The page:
A new week, a new month. And who can guess what horrors it will bring? A politician who tells lies? A politician who pays for his own wallpaper? I really must have a lie down.
My guess is that all the frenetic Whitehall bubbling will suddenly calm down this Thursday as the results come in from the by-election in Hartlepool. Labour has held this seat since it was created in 1974.
To lose it to the Tories at any time would be a blow. To lose it to a Boris-led Tory government under fire from endless allegations of sleaze and heartlessness would be a catastrophe because it would suggest that real-life people, as opposed to political pundits, aren't too bothered about what politicians say in private or who pays for the decorating (so long as it isn't us).
If I were a gambling man I'd bet on Labour holding Hartlepool, because Boris deserves a quick boot in the pants. But then election results often have nothing to do with fairness. And I do have this troubling, 40-year track record of getting election forecasts wrong.
The Beeb has just added that classic little film Gregory's Girl to its list of iPlayer movies. Time for a little heart-warming nostalgia. And yet Bill Forsyth's 1981 tale of teenage love and football, has not aged well. As I watched it again, I wondered what had happened to the old magic.
Back then, boys and girls regarded each other almost as separate species. The opposite sex was mysterious, puzzling, enchanting, breathtaking. Today's kids mix together in a coarse world of cyber-bullying, body-shaming and sexting, proving the old adage that familiarity breeds contempt.
On first seeing Dorothy today, Gregory would not whisper to his best mate:“She's gorgeous,” as he did in 1981. He'd post a message on social media which would be instantly sent and re-sent to create an avalanche of mischief and mockery, and no happy ending. What's vanished between 1981 and today? Innocence.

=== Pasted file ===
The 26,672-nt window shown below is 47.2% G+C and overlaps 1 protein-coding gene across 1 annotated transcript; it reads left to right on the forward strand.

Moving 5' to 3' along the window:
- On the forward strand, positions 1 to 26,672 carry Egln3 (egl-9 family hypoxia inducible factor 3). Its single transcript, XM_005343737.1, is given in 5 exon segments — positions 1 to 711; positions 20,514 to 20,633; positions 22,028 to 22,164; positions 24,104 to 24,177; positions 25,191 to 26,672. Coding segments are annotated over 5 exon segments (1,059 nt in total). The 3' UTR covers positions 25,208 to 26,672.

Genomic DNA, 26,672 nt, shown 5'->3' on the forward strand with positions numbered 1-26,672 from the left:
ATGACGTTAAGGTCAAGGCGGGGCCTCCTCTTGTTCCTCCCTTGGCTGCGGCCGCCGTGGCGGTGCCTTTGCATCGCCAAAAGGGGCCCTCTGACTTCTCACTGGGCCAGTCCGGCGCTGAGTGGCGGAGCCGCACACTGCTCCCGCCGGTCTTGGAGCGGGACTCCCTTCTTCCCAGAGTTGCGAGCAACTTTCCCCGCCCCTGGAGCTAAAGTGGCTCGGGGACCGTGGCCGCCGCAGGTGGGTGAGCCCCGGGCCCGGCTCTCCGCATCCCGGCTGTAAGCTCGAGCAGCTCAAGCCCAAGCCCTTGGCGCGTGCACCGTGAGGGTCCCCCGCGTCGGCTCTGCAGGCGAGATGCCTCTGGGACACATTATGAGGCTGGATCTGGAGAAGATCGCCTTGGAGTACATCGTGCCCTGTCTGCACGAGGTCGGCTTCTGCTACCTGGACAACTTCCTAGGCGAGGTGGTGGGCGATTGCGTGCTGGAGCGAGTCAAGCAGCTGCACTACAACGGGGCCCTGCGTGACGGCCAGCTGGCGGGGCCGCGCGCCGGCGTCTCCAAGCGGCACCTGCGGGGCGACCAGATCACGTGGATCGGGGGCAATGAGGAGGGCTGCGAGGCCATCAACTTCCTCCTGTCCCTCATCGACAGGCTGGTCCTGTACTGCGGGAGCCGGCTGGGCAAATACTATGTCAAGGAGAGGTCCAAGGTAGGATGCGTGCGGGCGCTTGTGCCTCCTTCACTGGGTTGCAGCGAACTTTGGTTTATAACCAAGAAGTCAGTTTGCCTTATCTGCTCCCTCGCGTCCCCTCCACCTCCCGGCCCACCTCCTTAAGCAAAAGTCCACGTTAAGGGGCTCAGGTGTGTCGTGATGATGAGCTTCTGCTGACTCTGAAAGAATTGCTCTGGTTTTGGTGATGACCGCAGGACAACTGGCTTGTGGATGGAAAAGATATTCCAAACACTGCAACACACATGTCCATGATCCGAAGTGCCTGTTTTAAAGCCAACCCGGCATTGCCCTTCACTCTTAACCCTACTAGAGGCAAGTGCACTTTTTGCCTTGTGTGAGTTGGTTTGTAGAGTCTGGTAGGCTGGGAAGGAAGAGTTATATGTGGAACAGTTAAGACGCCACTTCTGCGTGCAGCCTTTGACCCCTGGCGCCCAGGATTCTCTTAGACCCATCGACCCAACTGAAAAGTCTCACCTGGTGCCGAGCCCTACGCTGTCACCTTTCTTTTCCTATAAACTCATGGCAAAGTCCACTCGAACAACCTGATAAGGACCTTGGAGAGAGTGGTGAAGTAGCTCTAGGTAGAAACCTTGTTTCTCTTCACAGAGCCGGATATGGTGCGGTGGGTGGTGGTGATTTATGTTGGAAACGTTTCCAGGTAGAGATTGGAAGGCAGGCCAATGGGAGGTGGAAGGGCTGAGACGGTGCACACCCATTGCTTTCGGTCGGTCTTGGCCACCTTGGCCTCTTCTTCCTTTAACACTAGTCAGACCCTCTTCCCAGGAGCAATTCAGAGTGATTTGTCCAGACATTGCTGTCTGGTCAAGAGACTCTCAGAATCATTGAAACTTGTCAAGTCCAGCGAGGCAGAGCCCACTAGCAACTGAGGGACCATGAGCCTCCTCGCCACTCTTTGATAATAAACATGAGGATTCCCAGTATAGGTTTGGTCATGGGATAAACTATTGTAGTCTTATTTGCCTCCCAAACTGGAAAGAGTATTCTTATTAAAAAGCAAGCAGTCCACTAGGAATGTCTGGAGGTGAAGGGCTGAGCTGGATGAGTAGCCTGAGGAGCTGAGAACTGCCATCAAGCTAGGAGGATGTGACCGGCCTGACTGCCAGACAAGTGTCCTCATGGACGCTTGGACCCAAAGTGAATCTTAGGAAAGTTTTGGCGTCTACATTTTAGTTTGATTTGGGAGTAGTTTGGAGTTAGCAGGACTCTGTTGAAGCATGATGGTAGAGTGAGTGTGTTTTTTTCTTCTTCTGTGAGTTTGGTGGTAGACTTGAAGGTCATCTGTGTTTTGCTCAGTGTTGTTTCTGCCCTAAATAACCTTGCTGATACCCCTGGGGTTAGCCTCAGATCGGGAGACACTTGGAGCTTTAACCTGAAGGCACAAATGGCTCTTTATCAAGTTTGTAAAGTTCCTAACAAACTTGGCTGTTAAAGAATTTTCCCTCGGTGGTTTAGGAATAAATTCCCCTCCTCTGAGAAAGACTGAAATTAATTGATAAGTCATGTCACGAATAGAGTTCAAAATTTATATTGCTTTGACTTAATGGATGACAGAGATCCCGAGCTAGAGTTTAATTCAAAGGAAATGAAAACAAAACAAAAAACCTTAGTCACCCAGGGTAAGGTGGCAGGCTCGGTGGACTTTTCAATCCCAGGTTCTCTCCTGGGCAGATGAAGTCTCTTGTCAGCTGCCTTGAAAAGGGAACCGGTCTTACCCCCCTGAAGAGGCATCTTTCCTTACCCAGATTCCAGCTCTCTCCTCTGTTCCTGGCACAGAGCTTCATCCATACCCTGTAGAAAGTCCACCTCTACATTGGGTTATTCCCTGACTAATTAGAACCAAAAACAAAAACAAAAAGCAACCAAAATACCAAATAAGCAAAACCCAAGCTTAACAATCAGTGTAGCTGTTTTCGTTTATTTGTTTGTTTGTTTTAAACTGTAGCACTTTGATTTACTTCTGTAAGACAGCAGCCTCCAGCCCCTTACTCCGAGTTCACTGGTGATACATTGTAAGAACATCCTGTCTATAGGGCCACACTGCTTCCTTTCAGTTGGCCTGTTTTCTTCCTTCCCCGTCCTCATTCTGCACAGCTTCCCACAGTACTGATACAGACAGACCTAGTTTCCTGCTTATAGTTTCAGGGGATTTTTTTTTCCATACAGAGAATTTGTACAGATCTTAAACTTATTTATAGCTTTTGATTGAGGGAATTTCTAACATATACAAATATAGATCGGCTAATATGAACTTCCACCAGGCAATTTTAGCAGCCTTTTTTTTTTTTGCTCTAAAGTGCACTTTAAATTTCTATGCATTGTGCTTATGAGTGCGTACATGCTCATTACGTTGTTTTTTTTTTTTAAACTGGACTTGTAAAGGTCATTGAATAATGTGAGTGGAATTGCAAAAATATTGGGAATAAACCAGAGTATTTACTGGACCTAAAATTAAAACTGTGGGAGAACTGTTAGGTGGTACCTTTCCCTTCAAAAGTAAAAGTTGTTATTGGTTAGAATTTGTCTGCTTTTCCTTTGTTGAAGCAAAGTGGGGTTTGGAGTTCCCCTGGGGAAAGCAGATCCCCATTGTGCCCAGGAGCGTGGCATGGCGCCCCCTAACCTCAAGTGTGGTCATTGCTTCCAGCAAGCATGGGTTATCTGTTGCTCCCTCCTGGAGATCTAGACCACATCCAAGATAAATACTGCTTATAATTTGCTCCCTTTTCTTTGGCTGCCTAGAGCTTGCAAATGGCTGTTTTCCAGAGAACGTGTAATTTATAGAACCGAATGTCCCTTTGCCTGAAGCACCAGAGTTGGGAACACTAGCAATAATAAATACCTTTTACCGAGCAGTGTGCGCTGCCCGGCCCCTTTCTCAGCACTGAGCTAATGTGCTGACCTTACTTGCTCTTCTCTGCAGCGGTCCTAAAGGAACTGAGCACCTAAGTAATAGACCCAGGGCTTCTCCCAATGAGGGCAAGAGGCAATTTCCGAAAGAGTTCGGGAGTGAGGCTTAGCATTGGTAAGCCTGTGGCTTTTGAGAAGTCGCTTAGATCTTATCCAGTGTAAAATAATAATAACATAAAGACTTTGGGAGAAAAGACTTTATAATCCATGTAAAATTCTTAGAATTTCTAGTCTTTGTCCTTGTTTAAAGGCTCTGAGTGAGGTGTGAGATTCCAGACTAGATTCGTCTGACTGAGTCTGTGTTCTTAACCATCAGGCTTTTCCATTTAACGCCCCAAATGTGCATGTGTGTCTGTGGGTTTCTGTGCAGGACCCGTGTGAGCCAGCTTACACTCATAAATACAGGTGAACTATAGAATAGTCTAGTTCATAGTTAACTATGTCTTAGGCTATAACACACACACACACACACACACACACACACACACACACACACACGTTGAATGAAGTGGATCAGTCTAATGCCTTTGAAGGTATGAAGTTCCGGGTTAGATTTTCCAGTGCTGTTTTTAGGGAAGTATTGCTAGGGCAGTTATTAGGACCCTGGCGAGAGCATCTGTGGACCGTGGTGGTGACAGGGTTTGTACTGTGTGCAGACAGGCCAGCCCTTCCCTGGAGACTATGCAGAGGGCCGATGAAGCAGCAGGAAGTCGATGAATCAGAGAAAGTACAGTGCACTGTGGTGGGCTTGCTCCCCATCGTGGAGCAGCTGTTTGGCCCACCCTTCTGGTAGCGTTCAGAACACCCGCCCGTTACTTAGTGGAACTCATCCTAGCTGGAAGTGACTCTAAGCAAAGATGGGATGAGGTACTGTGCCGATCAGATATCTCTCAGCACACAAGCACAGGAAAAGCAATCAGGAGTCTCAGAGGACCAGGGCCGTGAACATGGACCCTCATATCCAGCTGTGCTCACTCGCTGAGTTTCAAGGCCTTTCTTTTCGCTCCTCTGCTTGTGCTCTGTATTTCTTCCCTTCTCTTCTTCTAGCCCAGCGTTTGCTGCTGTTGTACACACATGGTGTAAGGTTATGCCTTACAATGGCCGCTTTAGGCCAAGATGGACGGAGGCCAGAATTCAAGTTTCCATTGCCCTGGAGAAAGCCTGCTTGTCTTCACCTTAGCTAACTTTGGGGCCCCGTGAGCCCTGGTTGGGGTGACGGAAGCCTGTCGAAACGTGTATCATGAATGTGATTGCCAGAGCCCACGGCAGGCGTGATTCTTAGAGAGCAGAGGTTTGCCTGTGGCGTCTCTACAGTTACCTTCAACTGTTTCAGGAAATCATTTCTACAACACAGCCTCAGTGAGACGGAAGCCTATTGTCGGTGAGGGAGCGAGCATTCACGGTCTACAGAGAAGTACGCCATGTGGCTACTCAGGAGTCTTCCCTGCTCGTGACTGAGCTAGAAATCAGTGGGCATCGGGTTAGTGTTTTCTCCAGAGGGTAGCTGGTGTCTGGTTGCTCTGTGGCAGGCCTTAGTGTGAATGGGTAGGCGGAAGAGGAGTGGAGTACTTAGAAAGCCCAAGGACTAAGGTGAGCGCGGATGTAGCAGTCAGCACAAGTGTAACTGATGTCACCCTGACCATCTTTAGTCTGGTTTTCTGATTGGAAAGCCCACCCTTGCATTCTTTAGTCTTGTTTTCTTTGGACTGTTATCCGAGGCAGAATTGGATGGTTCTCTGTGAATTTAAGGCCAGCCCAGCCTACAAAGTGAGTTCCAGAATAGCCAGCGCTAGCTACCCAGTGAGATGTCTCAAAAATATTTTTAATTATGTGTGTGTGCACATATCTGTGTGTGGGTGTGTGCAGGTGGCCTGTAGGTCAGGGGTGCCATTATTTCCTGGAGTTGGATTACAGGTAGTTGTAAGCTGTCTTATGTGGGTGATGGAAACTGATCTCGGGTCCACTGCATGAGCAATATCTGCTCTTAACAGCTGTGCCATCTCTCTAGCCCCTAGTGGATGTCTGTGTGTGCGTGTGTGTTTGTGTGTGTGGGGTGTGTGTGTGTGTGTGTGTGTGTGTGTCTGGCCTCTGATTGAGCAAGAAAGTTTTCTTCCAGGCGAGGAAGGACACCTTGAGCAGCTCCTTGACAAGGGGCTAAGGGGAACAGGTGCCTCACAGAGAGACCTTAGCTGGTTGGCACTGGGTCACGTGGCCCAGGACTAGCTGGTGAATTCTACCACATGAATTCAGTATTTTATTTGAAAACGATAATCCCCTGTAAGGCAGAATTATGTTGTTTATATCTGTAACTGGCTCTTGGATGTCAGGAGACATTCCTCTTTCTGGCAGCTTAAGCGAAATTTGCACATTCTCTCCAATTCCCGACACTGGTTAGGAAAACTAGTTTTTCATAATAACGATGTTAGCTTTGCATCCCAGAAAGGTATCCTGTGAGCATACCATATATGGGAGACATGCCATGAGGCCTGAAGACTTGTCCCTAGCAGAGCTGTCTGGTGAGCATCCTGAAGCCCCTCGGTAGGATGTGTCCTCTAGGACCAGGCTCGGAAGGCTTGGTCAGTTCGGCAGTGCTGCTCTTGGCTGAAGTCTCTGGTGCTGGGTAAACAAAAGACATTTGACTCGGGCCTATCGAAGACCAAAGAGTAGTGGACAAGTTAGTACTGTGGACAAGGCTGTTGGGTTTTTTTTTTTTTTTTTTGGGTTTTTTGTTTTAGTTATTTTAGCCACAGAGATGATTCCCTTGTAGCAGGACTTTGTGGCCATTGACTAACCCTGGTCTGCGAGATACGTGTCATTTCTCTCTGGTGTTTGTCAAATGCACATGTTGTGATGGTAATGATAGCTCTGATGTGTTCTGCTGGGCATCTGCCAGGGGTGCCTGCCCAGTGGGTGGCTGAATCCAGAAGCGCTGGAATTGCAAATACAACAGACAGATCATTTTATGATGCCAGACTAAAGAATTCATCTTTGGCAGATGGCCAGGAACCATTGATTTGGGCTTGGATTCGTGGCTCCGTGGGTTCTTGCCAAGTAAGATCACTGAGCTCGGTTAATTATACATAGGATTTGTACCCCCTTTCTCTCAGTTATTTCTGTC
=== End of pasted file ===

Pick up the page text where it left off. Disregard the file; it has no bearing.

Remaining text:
Our changing language. I referred last week to facial hair as “sideboards.” A reader posted: “You are the latest victim of autocorrect,” suggesting the correct word is “sideburns” and that a sideboard is a piece of furniture.
In fact, both words are correct and the one you use probably depends on where you live and/or how old you are. To complicate things, those of us of a certain age don't have sideboards among our furniture. We have dressers.
One of the rare bits of good news from this pandemic is that people are reading more. So if you enjoy these daily columns, you may like my new book, Bloody Adjectives (Brewin Books, £8.95).
It's a personal reflection on 50-odd years in journalism from passionate politics to several wars, lots of celebrity interviews - and the strange story of Princess Anne's “fairy grotto” loo. It's available at Brewin Books Ltd - Publishers of Midland Regional History interest - Non-Fiction & Fiction.